But it is definitely useful, and works very well as a, well, rulebook for arguments. Yeah, it's a well chosen title. Jan 06, G. Branden rated it really liked it. Not this title--at fewer than pages it selects concision as a goal. I suspect Weston's book would be a great title for students needing an introduction to the subject--as well as for the experienced reader who vaguely remembers what modus ponens , modus tollens , and "affirming the consequent" are but needs a refresher for his or her aging brain, it's a lean and pithy reference.
The downside for that function is that there is no index. A Rulebook for Arguments invites comparison to Strunk and White's Elements of Style ; the author recommends keeping his own title next to the latter on the shelf. I'm not in a position to argue Anthony Weston encourages the use of representative examples and counterexamples, warns of the hazards of statistics like I recently have , imparts the importance of impartial and reliable sources, explains the correlational relationship between cause and effect, presents deductive reasoning in the words of Sherlock Holmes, preaches the value of librarians, and can teach a thing or two to Badly Behaving Authors.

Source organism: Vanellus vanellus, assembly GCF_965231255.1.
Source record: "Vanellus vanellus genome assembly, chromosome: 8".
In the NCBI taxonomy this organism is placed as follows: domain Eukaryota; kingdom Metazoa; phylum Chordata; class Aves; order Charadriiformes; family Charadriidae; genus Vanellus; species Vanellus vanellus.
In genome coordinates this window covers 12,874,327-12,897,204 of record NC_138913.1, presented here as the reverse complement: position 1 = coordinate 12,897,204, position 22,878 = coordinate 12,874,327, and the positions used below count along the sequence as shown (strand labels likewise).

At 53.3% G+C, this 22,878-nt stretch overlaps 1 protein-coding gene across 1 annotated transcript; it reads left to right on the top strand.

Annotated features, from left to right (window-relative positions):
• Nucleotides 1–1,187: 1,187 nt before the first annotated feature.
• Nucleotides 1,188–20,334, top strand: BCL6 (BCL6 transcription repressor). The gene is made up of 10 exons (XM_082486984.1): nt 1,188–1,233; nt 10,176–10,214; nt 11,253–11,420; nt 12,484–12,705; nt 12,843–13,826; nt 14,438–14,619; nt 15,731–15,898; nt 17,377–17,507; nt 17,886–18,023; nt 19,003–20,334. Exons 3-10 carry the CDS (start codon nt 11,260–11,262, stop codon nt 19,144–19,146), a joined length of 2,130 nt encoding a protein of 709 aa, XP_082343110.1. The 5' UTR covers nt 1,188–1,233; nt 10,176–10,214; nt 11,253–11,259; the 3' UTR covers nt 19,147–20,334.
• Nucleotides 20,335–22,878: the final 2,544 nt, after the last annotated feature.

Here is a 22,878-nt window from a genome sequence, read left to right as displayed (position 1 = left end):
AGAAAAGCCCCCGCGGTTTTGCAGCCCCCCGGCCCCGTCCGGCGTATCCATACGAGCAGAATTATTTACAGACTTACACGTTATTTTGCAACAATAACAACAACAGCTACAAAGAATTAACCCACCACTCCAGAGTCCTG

Criticisms and suggestions, as always, are welcome. It is through others' eyes that you can see best where you are unclear or hasty of just plain implausible. Feedback improves your logic too.
Objections may come up that you hadn't expected. Premises you thought were secure may turn out to need defending, while other premises may turn out to be more secure than they seemed.
You may even pick up a dew new facts or examples. Feedback is a "reality check" all the way around --welcome it. The sob stories 'appealing to pity as an argument for special treatment. Brazilian waxes. Bias is explicitly mentioned once, during the introduction of section IV on Sources. I've tried to find a book that does include them and this was, in the end, the most likely candidate to cover this topic, so I'm a tad disappointed.